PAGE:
Hungary's inflation back into single-digit territory after 18 months

Hungary's inflation back into single-digit territory after 18 months
/ bne IntelliNews
By Tamas Csonka in Budapest November 13, 2023

Headline inflation in Hungary slowed to 9.9% in October (chart) from 12.2% in the previous month, according to data from the Central Statistics Office (KSH) on November 10. The figure was in line with analysts’ estimates and the government’s target.

Inflation has fallen to single digits for the first time in 18 months and has dropped some 15.8pp from its peak of 25.7% in January due to base effects and the retreat of energy and food prices globally, but also the collapse of domestic demand and monetary tightening by the central bank.

On a monthly basis, consumer prices edged 0.1% lower.

Core inflation, which reflects underlying inflation trends better by excluding volatile fuel and food prices, dropped to 10.9% y/y from 13.1% in September.

Detailed figures show food inflation slowed from 15.2% in September to 10.4% in October, and the increase in consumer durable prices was just 0.7% on an annual basis. Fuel prices however increased by 30.2% y/y as the fuel price caps distorted the base figure (it was phased out only in December 2022).


Service prices increased by 13.2%, slowing from 13.6% in the previous month.

The Economic Development Ministry said inflation fell to single digits a month earlier than forecast and took credit for that with measures including the mandatory discounts and the price monitoring platform, which monitors the prices of a broad range of food products at Hungary's biggest supermarket chains. Since its launch in July, it contributed to reducing the headline data by 0.4pp.

The government blames the war and sanctions for inflation, which remains the highest in the EU. but analysts said the government is also to blame for not keeping spending under control before the election and unleashing an unprecedented spending spree.

Multinational companies came under scrutiny by the government and its propaganda machine and were accused of price gouging, despite the fact the competition in the retail sector remains tense. The pricing of Hungarian retailers is significantly higher, despite they are exempt from paying the revenue-based windfall tax on retailers. Prime Minister Viktor Orban "campaigned" in pro-government media to bring inflation below 10%, a promise that was not difficult to meet given the base effect and the longest recession in Hungary.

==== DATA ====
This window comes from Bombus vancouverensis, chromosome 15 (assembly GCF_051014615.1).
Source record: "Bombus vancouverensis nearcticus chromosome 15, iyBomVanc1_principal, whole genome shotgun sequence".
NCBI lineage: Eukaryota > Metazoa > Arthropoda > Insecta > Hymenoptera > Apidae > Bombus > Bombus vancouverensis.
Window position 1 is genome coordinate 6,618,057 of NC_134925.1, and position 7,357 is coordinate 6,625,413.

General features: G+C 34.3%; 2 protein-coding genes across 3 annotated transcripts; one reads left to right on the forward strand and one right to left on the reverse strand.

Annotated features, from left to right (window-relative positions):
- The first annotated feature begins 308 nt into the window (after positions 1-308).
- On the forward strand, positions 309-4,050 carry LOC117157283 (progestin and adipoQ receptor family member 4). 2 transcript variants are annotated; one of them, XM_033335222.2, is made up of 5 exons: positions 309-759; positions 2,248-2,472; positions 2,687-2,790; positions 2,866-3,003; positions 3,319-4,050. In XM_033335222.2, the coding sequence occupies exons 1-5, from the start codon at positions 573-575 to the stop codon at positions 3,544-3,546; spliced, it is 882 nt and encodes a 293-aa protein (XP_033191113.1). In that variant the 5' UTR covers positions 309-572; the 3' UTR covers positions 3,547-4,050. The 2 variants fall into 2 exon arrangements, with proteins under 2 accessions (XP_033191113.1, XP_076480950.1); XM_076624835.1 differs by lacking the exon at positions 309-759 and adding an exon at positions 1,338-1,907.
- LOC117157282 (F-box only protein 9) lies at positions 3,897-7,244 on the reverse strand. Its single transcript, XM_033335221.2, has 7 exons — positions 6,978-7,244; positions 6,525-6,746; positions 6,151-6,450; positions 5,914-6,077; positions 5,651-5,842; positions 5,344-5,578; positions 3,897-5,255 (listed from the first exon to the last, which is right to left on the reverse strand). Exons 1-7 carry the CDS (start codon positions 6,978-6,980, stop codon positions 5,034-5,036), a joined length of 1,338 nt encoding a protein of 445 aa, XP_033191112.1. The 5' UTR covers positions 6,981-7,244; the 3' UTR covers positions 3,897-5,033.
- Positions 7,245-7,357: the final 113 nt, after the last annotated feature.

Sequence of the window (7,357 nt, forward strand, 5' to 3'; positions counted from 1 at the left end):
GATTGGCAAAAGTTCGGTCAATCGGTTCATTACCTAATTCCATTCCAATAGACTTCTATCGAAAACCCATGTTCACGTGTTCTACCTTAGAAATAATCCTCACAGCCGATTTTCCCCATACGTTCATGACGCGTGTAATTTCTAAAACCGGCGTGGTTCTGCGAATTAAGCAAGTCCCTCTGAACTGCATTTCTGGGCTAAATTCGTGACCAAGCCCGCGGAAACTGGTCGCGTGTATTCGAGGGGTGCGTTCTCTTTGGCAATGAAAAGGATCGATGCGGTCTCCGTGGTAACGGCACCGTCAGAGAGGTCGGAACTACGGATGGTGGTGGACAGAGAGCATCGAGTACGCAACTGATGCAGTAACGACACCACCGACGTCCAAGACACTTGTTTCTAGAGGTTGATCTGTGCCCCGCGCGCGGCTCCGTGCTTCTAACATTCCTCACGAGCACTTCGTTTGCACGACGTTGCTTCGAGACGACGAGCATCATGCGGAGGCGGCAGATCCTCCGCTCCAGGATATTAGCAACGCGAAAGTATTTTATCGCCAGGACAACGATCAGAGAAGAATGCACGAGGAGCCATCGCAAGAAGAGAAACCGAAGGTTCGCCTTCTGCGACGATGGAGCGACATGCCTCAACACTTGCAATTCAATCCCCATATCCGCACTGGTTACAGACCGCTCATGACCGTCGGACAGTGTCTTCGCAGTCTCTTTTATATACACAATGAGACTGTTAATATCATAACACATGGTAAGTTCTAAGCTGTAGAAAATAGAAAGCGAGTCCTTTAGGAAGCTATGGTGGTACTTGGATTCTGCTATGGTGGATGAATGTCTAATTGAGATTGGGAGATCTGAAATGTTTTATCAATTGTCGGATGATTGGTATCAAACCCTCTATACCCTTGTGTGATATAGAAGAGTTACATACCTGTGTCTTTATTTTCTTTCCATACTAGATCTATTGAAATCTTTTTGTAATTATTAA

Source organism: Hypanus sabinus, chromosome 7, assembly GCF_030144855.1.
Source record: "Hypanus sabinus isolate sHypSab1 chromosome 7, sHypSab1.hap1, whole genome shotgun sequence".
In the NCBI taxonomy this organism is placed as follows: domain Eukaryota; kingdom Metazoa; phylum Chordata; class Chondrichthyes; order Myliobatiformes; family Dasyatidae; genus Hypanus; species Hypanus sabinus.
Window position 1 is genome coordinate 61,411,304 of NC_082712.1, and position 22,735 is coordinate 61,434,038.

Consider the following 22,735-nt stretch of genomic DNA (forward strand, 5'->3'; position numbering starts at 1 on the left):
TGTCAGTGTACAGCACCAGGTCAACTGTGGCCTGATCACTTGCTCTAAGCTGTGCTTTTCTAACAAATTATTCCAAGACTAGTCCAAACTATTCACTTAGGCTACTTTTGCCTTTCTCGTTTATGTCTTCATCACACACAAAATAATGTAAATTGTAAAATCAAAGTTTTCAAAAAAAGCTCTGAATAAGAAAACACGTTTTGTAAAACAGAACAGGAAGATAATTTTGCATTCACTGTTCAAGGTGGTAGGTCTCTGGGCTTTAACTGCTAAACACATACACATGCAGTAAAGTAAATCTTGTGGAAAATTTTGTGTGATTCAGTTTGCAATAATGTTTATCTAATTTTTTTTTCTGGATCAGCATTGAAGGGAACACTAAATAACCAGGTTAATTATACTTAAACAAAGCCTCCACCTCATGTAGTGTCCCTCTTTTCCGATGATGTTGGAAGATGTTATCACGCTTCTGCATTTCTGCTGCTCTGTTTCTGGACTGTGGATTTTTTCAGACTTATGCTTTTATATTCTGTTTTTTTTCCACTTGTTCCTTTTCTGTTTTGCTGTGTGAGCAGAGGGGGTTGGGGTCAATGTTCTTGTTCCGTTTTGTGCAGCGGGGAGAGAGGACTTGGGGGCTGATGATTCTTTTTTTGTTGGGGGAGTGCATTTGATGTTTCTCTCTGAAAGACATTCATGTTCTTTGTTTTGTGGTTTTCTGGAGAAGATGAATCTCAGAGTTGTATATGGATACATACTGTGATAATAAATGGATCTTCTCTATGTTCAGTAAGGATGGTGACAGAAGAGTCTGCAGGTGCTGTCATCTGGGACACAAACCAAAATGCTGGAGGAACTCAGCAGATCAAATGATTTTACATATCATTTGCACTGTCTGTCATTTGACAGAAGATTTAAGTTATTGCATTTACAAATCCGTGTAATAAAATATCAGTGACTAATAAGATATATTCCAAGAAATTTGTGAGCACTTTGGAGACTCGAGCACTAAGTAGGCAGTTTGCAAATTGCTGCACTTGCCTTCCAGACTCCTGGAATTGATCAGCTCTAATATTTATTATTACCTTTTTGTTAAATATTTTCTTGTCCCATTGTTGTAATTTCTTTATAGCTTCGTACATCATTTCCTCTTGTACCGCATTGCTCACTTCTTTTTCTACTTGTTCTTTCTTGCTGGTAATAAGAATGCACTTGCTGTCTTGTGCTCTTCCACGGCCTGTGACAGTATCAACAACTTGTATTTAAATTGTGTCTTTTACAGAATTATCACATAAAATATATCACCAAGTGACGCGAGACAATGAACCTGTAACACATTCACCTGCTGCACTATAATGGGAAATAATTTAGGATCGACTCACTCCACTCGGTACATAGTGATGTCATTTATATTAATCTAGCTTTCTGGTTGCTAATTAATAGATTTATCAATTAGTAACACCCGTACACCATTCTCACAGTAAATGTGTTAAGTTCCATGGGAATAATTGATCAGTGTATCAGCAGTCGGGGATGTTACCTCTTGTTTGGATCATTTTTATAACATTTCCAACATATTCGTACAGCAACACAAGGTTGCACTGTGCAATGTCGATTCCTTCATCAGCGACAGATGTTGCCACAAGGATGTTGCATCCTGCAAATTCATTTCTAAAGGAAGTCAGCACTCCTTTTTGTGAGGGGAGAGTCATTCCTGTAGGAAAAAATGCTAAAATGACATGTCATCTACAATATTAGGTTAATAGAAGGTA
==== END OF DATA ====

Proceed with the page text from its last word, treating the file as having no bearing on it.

According to the Economic Development Ministry, the headline figure could fall to 6-7% by year-end and reach 5-6% in 2024, when real wage growth could reach 4-5% as the minimum wage is set to rise 10-15% in 2024.

In a separate report, the MNB said inflation is slowing on the effects of disciplined monetary policy, government measures to spur competition, subdued demand, base effects, and a "significantly lower" external cost environment.

Both headline and core inflation in October were in the lower half of the forecast range in the central bank's latest quarterly inflation report. The Hungarian National Bank (MNB) raised its annual average inflation forecast for 2023 from 17.6-18.1% in June to 16.5-18.5% in September.

Analysts noted that the forint’s appreciation and slowing demand also played a part in the stronger disinflation in October. The steep decline in the CPI is set to continue in the coming months, but will slow down from Q2 2024, they added.

As for the impact on monetary policy, the chances of a 100 basis points rate cut have increased significantly following the inflation report, ING Bank analyst Peter Virovácz observed.

At the last rate-setting meeting, the Hungarian National Bank slowed the pace of easing to 75bp, citing risks in the external environment due to high yields.

Inflation could average 17.8% this year and moderate to 5-6% in 2024, with upside risks, he added. These include the rise in fuel prices due to the HUF41 per litre rise of excise tax on fuel and inflationary pressures from wage hikes.